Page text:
Adorno also dismissed the suggestion that new recording technology could be used to educate the listening public. He rejected the argument that radios and gramophones could elevate the listening masses by exposing them to high art, contending instead that market-based production and reproduction of music merely dominated and oppressed listeners further. “[T]he less the listeners know the works in their original form,” he wrote, “the more is their total impression necessarily erroneously based” on musical works adversely altered by radio and recording. In Adorno's framework, the resulting perpetual cheapening of music shortchanges listeners rather than uplifts them.

But clearly, recorded music not only holds the power to degrade its listening audience through artistic condescension, but to elevate them. As Kenny aptly illustrated in his reception history, thousands of U.S. listeners “learned to enjoy” arias, operas, foreign folk songs and symphonies otherwise only heard in the “Metropolitan's Diamond Horseshoe.” While historians may easily cite many examples that would prove Adorno's theory of mass-produced commodities cheapening the musical art form, the recognition that recorded sound exposed listeners to high art allows Kenney to “set aside the argument that recorded sound has spread...a deadening blanket of cheap popular noise.”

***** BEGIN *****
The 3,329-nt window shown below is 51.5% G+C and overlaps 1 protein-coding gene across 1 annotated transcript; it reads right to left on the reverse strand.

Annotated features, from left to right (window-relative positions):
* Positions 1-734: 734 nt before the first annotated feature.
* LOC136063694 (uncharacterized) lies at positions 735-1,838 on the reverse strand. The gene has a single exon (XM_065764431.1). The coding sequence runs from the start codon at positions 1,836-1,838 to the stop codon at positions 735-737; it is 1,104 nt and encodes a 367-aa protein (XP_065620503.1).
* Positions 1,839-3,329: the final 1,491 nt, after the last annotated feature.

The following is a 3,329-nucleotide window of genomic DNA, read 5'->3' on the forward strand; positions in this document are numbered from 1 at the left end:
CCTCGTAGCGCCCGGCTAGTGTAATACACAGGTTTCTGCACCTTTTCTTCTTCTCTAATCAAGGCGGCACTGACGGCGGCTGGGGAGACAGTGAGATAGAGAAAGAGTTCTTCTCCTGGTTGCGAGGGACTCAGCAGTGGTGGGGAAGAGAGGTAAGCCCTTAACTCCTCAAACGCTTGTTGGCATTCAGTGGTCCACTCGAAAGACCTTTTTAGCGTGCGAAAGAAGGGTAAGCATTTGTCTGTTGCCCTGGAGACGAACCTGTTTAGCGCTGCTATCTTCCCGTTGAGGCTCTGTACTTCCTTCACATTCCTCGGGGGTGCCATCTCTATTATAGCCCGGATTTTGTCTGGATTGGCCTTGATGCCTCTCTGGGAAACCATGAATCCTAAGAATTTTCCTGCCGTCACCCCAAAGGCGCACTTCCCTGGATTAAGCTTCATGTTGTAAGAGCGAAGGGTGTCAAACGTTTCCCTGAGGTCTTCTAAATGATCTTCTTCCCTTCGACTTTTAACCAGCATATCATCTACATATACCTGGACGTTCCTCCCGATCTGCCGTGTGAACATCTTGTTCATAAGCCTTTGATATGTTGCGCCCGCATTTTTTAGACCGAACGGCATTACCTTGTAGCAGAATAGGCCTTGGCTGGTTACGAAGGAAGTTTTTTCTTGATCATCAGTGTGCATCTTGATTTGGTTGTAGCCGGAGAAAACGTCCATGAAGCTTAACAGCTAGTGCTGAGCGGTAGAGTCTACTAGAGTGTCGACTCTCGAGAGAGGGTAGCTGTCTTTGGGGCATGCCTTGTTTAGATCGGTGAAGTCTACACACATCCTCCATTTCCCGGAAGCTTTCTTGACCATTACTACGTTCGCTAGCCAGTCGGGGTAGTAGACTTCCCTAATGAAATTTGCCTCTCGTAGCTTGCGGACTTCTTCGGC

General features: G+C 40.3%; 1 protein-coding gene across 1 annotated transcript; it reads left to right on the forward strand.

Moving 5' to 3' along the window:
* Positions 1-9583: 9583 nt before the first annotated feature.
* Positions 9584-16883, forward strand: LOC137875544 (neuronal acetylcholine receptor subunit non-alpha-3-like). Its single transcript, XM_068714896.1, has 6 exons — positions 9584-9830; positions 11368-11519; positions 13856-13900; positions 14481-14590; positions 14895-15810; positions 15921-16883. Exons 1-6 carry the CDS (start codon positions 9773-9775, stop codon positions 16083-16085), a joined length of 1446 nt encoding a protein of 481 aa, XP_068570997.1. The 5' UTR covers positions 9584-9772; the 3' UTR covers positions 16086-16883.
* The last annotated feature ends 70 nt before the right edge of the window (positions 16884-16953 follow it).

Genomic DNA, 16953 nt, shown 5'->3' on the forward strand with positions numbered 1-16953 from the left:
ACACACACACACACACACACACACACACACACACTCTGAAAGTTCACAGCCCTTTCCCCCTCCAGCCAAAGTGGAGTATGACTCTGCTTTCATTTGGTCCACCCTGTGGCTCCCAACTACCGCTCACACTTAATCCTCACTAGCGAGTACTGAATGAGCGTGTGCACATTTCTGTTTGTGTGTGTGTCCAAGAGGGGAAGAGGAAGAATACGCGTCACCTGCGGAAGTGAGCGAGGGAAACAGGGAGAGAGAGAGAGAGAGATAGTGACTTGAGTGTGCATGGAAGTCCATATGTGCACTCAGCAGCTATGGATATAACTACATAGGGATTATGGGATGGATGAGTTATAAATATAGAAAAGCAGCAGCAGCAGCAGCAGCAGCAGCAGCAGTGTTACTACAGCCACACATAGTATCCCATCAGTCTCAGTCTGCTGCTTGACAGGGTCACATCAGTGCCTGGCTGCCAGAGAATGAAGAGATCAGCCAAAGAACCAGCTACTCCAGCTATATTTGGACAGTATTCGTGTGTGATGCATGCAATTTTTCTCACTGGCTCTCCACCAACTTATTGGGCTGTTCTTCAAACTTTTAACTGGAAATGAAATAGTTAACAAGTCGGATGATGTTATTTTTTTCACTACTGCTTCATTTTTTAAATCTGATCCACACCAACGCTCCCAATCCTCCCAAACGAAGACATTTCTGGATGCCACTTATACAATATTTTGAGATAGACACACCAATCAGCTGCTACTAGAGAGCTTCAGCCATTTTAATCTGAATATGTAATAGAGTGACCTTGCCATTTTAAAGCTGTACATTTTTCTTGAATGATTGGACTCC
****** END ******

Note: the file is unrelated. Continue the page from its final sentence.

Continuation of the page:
Adorno also contended that the mere act of repetition, devoid of the proper reverential musical context of actively listening, for example in a concert hall, degraded the music. “The man who in the subway triumphantly whistles loudly in the theme of the finale of Brahm's First,” Adorno said,“is already primarily involved with its debris.” Similarly, Kenney acknowledges what he calls the “phonographic paradox,” the recognition that “the power of a particular musical performance diminishes with repeated listening.” The perpetual playing of the hit record that the phonograph business sparked, Kenney concedes, could diminish the aesthetic power of the listening experience through the redundancy of the material.